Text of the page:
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Wingstem (Verbesina alternifolia)

Also known as yellow ironweed.

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Wingstem, sometimes called Yellow ironweed because of superficial resemblance to true ironweeds, is a tall perennial plant native to North America, with showy, yellow flowers. The common name references the "winged" or ridged stems.

Range - Expand


This tentative map is based on the FHWA's ERA. This data lacks information on Canada, but also overestimates native ranges, especially around the edges, as this post explains. We have not yet reviewed or fixed this map.

USDA Plants Profile for Verbesina alternifolia

Illinois Wildflowers Page for Verbesina alternifolia

Description & Identification

A perennial plant to 2.5m (~8ft) tall, with conspicuously winged stems, unbranching until the inflorescence, growing straight and supporting their own weight.

Flowerheads are numerous (10-100 per stem), consisting of daisy-like compound flowers with relatively few yellow rays and numerous greenish-yellow disk florets. Flowerheads often have raggedy, irregular appearance with many flowers holding onto as few as 2 ray florets. Although the foliage is very different, flowerheads resemble a smaller version of Rudbeckia laciniata, which blooms earlier and sometimes occurs in similar habitats.

Although plants nearly always show alternate leaf arrangement at maturity, newly sprouted and young first-year plants can have opposite leaves.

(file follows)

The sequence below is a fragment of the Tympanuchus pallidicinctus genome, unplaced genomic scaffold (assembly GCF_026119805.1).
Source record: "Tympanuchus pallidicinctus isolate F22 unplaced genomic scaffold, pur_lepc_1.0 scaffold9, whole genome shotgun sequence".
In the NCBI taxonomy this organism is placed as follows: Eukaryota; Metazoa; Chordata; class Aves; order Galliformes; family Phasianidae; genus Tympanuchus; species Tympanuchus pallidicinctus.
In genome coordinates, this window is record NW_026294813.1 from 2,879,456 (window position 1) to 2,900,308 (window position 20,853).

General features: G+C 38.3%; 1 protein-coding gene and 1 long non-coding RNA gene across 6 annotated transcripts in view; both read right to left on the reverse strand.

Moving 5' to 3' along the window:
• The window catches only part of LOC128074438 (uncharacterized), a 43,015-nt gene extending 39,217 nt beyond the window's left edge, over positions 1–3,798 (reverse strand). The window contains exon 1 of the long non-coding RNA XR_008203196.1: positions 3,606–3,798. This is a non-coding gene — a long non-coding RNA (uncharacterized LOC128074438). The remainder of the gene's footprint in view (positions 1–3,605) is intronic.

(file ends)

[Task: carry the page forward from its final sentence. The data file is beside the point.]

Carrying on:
Similar Plants


Moist, open areas in deciduous woodlands, including floodplains, clearings, and woodland borders.

Life Cycle

Wingstem often reaches over half its full height during the first year, and blooms and has good seed production even in the first year. However, it is perennial and will often grow taller in subsequent years. It often forms colonies with numerous stems.

The seeds mature late in fall. They are realtively large and have both wings and awns. Wind carries them only a small distance from the parent plant; they may also be carried farther distances by sticking to animals.

Seeds germinate after a period of cold dormancy. The germination rate is high and newly-germinated plants are often able to push up through some competing vegetation, but they must reach some direct sunlight to survive.


Uncommonly used in gardening, primarily in native plant gardens and wildflower meadows. Its large size and aggressive nature makes it unsuitable for some garden settings.

There are numerous Verbesina species in North America, but most have more limited distributions. Some are locally abundant and overlap with this species' range.

Verbesina occidentalis is common from Virginia to South Carolina, with only sparse distribution a bit south and west of that. Verbesina helianthoides is common from Illinois through Louisiana, but not distributed much farther east and west. The very different-looking Verbesina encelioides is common in the southwestern U.S. The white-flowering Verbesina virginica is common from Southern Missouri and southeastern Kansas, south to Texas and Florida.

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